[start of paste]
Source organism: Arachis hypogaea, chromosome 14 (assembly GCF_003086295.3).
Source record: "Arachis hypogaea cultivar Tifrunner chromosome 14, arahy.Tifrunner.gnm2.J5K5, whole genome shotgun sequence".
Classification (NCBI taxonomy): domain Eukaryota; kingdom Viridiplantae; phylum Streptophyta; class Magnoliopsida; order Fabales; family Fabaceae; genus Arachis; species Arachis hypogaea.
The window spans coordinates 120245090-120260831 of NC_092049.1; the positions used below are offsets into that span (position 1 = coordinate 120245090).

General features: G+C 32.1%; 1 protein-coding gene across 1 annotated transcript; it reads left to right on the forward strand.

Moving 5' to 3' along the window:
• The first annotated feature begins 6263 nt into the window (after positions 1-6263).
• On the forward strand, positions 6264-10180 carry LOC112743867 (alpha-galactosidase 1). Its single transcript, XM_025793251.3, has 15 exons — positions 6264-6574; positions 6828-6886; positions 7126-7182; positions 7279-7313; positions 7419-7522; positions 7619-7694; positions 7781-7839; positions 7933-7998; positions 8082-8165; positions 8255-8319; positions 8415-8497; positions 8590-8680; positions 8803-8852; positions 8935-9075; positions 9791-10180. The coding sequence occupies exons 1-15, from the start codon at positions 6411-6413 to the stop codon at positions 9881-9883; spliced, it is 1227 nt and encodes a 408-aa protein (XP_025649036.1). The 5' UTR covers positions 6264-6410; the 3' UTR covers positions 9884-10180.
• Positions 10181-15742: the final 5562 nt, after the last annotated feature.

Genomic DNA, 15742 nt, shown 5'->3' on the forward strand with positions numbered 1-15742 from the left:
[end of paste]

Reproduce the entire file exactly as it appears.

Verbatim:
Source organism: Arachis hypogaea, chromosome 14 (assembly GCF_003086295.3).
Source record: "Arachis hypogaea cultivar Tifrunner chromosome 14, arahy.Tifrunner.gnm2.J5K5, whole genome shotgun sequence".
Classification (NCBI taxonomy): domain Eukaryota; kingdom Viridiplantae; phylum Streptophyta; class Magnoliopsida; order Fabales; family Fabaceae; genus Arachis; species Arachis hypogaea.
The window spans coordinates 120245090-120260831 of NC_092049.1; the positions used below are offsets into that span (position 1 = coordinate 120245090).

General features: G+C 32.1%; 1 protein-coding gene across 1 annotated transcript; it reads left to right on the forward strand.

Moving 5' to 3' along the window:
• The first annotated feature begins 6263 nt into the window (after positions 1-6263).
• On the forward strand, positions 6264-10180 carry LOC112743867 (alpha-galactosidase 1). Its single transcript, XM_025793251.3, has 15 exons — positions 6264-6574; positions 6828-6886; positions 7126-7182; positions 7279-7313; positions 7419-7522; positions 7619-7694; positions 7781-7839; positions 7933-7998; positions 8082-8165; positions 8255-8319; positions 8415-8497; positions 8590-8680; positions 8803-8852; positions 8935-9075; positions 9791-10180. The coding sequence occupies exons 1-15, from the start codon at positions 6411-6413 to the stop codon at positions 9881-9883; spliced, it is 1227 nt and encodes a 408-aa protein (XP_025649036.1). The 5' UTR covers positions 6264-6410; the 3' UTR covers positions 9884-10180.
• Positions 10181-15742: the final 5562 nt, after the last annotated feature.

Genomic DNA, 15742 nt, shown 5'->3' on the forward strand with positions numbered 1-15742 from the left: